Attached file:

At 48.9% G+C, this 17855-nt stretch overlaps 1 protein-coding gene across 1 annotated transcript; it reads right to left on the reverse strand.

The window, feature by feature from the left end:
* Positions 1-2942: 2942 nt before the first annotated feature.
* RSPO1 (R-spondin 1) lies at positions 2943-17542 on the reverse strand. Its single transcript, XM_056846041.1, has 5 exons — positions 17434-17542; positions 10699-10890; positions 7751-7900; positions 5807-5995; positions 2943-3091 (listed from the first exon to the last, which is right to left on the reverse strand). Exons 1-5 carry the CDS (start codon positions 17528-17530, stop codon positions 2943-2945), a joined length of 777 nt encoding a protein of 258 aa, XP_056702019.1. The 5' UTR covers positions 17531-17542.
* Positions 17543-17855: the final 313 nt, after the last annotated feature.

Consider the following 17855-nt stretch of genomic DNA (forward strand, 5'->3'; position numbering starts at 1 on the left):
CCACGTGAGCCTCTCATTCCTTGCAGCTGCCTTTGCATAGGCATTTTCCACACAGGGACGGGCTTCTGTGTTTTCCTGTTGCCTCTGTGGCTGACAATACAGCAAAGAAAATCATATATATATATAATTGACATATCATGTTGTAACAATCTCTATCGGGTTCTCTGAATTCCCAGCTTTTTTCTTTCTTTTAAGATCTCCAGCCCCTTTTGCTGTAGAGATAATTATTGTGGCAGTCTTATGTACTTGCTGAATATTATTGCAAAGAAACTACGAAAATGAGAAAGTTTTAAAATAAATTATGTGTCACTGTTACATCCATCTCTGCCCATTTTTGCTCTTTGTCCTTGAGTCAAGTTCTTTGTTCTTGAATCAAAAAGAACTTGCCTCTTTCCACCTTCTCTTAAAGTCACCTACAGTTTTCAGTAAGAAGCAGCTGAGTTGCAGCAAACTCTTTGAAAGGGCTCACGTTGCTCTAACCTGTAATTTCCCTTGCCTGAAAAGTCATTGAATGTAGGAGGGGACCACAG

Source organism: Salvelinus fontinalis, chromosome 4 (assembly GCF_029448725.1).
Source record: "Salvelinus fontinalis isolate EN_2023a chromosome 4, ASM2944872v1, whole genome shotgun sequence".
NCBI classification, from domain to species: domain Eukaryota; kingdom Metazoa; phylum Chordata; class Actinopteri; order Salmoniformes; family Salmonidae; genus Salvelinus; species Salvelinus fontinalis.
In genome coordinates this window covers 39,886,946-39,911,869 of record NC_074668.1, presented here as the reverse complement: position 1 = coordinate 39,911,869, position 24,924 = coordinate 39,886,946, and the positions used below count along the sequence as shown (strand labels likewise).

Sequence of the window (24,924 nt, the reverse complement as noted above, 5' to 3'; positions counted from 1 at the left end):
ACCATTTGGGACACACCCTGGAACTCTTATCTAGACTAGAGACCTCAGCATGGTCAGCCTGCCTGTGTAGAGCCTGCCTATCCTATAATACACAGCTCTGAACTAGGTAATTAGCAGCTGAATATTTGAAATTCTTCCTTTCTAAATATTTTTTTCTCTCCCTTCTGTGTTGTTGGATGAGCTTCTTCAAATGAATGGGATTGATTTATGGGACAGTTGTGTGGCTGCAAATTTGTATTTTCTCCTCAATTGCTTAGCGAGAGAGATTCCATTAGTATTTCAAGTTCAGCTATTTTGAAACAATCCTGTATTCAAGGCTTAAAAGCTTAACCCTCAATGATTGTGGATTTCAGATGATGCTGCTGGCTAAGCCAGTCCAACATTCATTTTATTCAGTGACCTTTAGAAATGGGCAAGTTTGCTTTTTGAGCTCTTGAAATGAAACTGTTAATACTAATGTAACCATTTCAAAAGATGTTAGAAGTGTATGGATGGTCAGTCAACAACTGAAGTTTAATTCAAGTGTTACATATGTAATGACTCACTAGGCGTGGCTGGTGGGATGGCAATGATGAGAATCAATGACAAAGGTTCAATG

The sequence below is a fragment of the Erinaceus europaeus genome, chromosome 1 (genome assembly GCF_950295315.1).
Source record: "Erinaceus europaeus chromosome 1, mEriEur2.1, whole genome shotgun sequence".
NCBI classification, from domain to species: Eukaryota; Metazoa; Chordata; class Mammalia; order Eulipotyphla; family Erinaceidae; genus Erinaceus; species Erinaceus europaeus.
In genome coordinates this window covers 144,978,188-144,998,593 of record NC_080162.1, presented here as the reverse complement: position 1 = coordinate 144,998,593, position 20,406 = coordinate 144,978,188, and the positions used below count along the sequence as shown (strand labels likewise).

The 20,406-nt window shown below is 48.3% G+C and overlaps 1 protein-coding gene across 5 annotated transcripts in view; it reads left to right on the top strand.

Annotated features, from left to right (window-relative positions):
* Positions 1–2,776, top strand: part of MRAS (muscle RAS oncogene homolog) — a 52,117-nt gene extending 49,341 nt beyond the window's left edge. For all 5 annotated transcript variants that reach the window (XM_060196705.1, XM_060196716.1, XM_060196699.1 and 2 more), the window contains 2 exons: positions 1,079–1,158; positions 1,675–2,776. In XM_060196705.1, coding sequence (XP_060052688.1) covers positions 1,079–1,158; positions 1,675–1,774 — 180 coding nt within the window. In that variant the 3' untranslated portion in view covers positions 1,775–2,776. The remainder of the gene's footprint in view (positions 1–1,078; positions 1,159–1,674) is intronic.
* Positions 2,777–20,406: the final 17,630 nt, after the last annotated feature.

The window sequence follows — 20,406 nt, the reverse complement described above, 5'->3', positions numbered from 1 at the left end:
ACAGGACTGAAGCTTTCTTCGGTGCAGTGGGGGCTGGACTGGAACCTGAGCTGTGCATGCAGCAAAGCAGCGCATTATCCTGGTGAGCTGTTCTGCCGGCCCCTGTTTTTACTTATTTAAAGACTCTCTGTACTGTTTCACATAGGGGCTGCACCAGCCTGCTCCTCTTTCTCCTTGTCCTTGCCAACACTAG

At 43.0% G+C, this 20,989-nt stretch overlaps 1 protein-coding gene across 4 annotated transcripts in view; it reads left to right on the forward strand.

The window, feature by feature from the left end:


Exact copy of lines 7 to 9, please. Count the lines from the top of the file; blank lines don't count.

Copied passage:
CCACGTGAGCCTCTCATTCCTTGCAGCTGCCTTTGCATAGGCATTTTCCACACAGGGACGGGCTTCTGTGTTTTCCTGTTGCCTCTGTGGCTGACAATACAGCAAAGAAAATCATATATATATATAATTGACATATCATGTTGTAACAATCTCTATCGGGTTCTCTGAATTCCCAGCTTTTTTCTTTCTTTTAAGATCTCCAGCCCCTTTTGCTGTAGAGATAATTATTGTGGCAGTCTTATGTACTTGCTGAATATTATTGCAAAGAAACTACGAAAATGAGAAAGTTTTAAAATAAATTATGTGTCACTGTTACATCCATCTCTGCCCATTTTTGCTCTTTGTCCTTGAGTCAAGTTCTTTGTTCTTGAATCAAAAAGAACTTGCCTCTTTCCACCTTCTCTTAAAGTCACCTACAGTTTTCAGTAAGAAGCAGCTGAGTTGCAGCAAACTCTTTGAAAGGGCTCACGTTGCTCTAACCTGTAATTTCCCTTGCCTGAAAAGTCATTGAATGTAGGAGGGGACCACAG

Source organism: Salvelinus fontinalis, chromosome 4 (assembly GCF_029448725.1).
Source record: "Salvelinus fontinalis isolate EN_2023a chromosome 4, ASM2944872v1, whole genome shotgun sequence".